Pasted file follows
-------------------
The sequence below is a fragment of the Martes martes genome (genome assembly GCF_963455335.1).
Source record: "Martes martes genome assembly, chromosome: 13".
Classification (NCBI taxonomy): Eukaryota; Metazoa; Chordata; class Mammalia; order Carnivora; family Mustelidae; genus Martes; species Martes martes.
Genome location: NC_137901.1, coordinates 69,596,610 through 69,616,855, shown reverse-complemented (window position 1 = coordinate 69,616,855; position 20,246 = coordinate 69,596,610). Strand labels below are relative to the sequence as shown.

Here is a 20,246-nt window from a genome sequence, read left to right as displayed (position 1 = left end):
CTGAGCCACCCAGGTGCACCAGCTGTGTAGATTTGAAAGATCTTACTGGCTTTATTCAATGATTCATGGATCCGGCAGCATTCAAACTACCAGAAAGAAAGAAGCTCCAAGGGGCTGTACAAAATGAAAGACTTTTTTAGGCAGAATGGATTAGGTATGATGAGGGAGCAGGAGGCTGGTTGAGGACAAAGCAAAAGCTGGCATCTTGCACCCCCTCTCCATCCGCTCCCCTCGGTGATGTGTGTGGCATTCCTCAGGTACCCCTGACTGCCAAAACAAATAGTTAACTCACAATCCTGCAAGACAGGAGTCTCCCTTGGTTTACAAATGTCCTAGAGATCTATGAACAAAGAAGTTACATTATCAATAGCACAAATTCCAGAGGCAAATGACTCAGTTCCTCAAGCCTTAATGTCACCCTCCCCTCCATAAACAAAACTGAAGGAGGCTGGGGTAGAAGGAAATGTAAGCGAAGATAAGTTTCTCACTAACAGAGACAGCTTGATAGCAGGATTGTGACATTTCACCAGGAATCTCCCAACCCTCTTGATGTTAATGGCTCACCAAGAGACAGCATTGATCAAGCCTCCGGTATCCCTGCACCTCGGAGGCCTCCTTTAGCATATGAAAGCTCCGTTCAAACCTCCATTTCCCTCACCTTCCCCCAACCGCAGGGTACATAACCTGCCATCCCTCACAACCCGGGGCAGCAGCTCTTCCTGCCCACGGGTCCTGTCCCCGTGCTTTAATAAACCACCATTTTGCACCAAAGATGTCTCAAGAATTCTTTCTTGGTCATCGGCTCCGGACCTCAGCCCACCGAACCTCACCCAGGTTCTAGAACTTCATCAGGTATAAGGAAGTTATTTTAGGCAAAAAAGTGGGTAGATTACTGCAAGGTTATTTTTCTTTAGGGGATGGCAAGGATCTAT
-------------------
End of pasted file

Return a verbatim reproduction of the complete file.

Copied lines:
The sequence below is a fragment of the Martes martes genome (genome assembly GCF_963455335.1).
Source record: "Martes martes genome assembly, chromosome: 13".
Classification (NCBI taxonomy): Eukaryota; Metazoa; Chordata; class Mammalia; order Carnivora; family Mustelidae; genus Martes; species Martes martes.
Genome location: NC_137901.1, coordinates 69,596,610 through 69,616,855, shown reverse-complemented (window position 1 = coordinate 69,616,855; position 20,246 = coordinate 69,596,610). Strand labels below are relative to the sequence as shown.

Here is a 20,246-nt window from a genome sequence, read left to right as displayed (position 1 = left end):
CTGAGCCACCCAGGTGCACCAGCTGTGTAGATTTGAAAGATCTTACTGGCTTTATTCAATGATTCATGGATCCGGCAGCATTCAAACTACCAGAAAGAAAGAAGCTCCAAGGGGCTGTACAAAATGAAAGACTTTTTTAGGCAGAATGGATTAGGTATGATGAGGGAGCAGGAGGCTGGTTGAGGACAAAGCAAAAGCTGGCATCTTGCACCCCCTCTCCATCCGCTCCCCTCGGTGATGTGTGTGGCATTCCTCAGGTACCCCTGACTGCCAAAACAAATAGTTAACTCACAATCCTGCAAGACAGGAGTCTCCCTTGGTTTACAAATGTCCTAGAGATCTATGAACAAAGAAGTTACATTATCAATAGCACAAATTCCAGAGGCAAATGACTCAGTTCCTCAAGCCTTAATGTCACCCTCCCCTCCATAAACAAAACTGAAGGAGGCTGGGGTAGAAGGAAATGTAAGCGAAGATAAGTTTCTCACTAACAGAGACAGCTTGATAGCAGGATTGTGACATTTCACCAGGAATCTCCCAACCCTCTTGATGTTAATGGCTCACCAAGAGACAGCATTGATCAAGCCTCCGGTATCCCTGCACCTCGGAGGCCTCCTTTAGCATATGAAAGCTCCGTTCAAACCTCCATTTCCCTCACCTTCCCCCAACCGCAGGGTACATAACCTGCCATCCCTCACAACCCGGGGCAGCAGCTCTTCCTGCCCACGGGTCCTGTCCCCGTGCTTTAATAAACCACCATTTTGCACCAAAGATGTCTCAAGAATTCTTTCTTGGTCATCGGCTCCGGACCTCAGCCCACCGAACCTCACCCAGGTTCTAGAACTTCATCAGGTATAAGGAAGTTATTTTAGGCAAAAAAGTGGGTAGATTACTGCAAGGTTATTTTTCTTTAGGGGATGGCAAGGATCTAT